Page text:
What to do if your benefits claim gets rejected

Appealing a benefits decision if you believe you were wrongly rejected involves a series of particular steps.

The rules are broadly the same for any type of benefits other than for the Housing Benefit (more about this later).

The following steps apply to rejections for Universal Credit, Jobseeker’s Allowance, any disability benefits (such as ESA, PIP, DLA or Attendance Allowance), and so on.

First, contact the Department for Work and Pensions (DWP) or Her Majesty’s Revenue and Customs (HMRC) to review the decision. You should aim to do this within one month of the letter informing you of your rejection.

You may have the opportunity to give evidence in support of your claim at this stage. For example, if you cannot walk unaided but have been rejected from getting the Personal Independence Payment (PIP) because they think that you can, you can include a letter from a physiotherapist confirming that you can’t.

You will receive a ‘Mandatory Reconsideration Notice’ which tells you whether or not the decision has been changed.

If you’re not satisfied with the outcome, the notice will indicate whether you can go ahead with an appeal to an independent tribunal. If you can and you wish to appeal, you should aim to do so within one month of receiving the notice.

If you have been rejected for Employment and Support Allowance (ESA), you may be able to go straight to a tribunal without asking for mandatory reconsideration, if the Department for Work and Pensions has rejected you because they do not think you have “limited capability for work”. You may be entitled to get ESA at least until the end of the appeal process if this happens, too.

You begin the appeals process by applying to Her Majesty’s Courts and Tribunals Service (HMCTS).

If you’re appealing a decision made by the DWP, you can do so here. You’ll need your National Insurance number and details from your Mandatory Reconsideration Notice. If you would prefer not to apply online, you can print and complete form SSCS1 and send it to the address on the form.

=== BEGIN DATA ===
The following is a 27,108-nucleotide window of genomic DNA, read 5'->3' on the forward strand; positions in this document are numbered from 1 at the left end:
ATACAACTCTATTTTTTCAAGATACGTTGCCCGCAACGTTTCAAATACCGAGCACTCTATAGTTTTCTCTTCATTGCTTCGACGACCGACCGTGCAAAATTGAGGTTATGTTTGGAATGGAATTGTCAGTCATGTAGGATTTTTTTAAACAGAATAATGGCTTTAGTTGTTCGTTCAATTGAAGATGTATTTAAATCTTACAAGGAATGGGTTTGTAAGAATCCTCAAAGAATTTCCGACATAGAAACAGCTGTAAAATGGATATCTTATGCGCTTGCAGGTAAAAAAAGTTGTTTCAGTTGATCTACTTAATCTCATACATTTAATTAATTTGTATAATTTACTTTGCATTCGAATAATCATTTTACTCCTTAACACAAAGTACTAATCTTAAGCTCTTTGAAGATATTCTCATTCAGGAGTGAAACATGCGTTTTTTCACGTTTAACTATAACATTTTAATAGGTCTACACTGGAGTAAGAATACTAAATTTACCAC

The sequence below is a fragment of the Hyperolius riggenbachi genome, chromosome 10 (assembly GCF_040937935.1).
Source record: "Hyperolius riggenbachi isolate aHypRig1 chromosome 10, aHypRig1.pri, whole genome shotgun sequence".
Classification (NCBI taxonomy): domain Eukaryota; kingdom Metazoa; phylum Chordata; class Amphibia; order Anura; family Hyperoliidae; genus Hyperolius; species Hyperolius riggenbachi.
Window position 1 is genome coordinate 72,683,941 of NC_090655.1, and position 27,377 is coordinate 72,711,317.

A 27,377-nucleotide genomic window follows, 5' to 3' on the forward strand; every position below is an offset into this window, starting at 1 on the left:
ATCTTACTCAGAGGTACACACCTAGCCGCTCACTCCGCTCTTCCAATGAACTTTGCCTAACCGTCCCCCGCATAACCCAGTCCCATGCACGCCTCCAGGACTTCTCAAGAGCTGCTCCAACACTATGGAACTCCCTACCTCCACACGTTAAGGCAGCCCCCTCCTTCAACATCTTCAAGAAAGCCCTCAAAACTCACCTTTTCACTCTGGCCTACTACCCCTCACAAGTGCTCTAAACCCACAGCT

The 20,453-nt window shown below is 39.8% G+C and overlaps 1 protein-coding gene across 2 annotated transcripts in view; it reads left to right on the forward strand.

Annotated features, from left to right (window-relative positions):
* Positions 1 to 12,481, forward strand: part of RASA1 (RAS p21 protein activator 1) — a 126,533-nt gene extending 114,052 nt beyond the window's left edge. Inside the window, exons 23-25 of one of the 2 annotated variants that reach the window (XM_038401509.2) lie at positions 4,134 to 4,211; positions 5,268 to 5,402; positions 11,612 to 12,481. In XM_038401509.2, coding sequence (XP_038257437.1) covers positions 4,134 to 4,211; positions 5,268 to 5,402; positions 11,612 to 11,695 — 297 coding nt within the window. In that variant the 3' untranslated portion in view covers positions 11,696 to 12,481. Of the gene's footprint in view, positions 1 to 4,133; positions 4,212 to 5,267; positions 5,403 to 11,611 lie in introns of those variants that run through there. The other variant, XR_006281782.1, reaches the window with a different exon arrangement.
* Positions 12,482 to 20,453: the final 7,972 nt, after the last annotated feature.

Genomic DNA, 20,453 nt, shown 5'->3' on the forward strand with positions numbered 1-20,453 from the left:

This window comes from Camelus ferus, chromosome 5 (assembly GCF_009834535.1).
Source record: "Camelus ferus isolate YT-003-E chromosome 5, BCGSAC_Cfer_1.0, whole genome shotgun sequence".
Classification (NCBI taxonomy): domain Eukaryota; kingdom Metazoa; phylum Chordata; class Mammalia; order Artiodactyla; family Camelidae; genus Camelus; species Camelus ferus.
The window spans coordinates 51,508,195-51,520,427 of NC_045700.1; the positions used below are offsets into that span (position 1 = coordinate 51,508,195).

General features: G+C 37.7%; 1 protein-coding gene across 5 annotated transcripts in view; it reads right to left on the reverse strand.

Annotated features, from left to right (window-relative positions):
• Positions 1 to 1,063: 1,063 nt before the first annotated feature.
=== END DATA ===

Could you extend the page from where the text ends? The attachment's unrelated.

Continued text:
If you’re appealing a decision made by HMRC, you’ll have to do so via post. Print out and complete form SSCS5 and send it to the address on the form, along with a copy of your Mandatory Reconsideration Notice.

The DWP or HMRC should send any evidence you’ve already provided to HMCTS, so you don’t need to send it again when you appeal. Any new evidence can be uploaded with your online application or posted along with your form. HMCTS will consider your form and send you a response, along with copies of the evidence they have received and a date for a hearing if applicable.

You’ll be asked if you want to attend the hearing, which will enable the tribunal to ask you questions before they make a decision. If you feel as though you can, then going to this is usually a good idea, as it’s likely to strengthen your case. If you prefer, your hearing may be online or over the phone.

You can take a friend or family member to the hearing for support if you like. You can also claim back travel expenses and pay you might have missed out on by attending. Your nearest Citizens Advice may also offer you free representation at the hearing if you feel as though this would be beneficial.

You will usually get an answer to your case on the day of the hearing if you have one. If it takes longer to decide the result, you will receive an answer by post.

If you don’t have a hearing, a decision will be made based on your appeal form and evidence, and an answer will be sent to you by post.

Author: wpadmin

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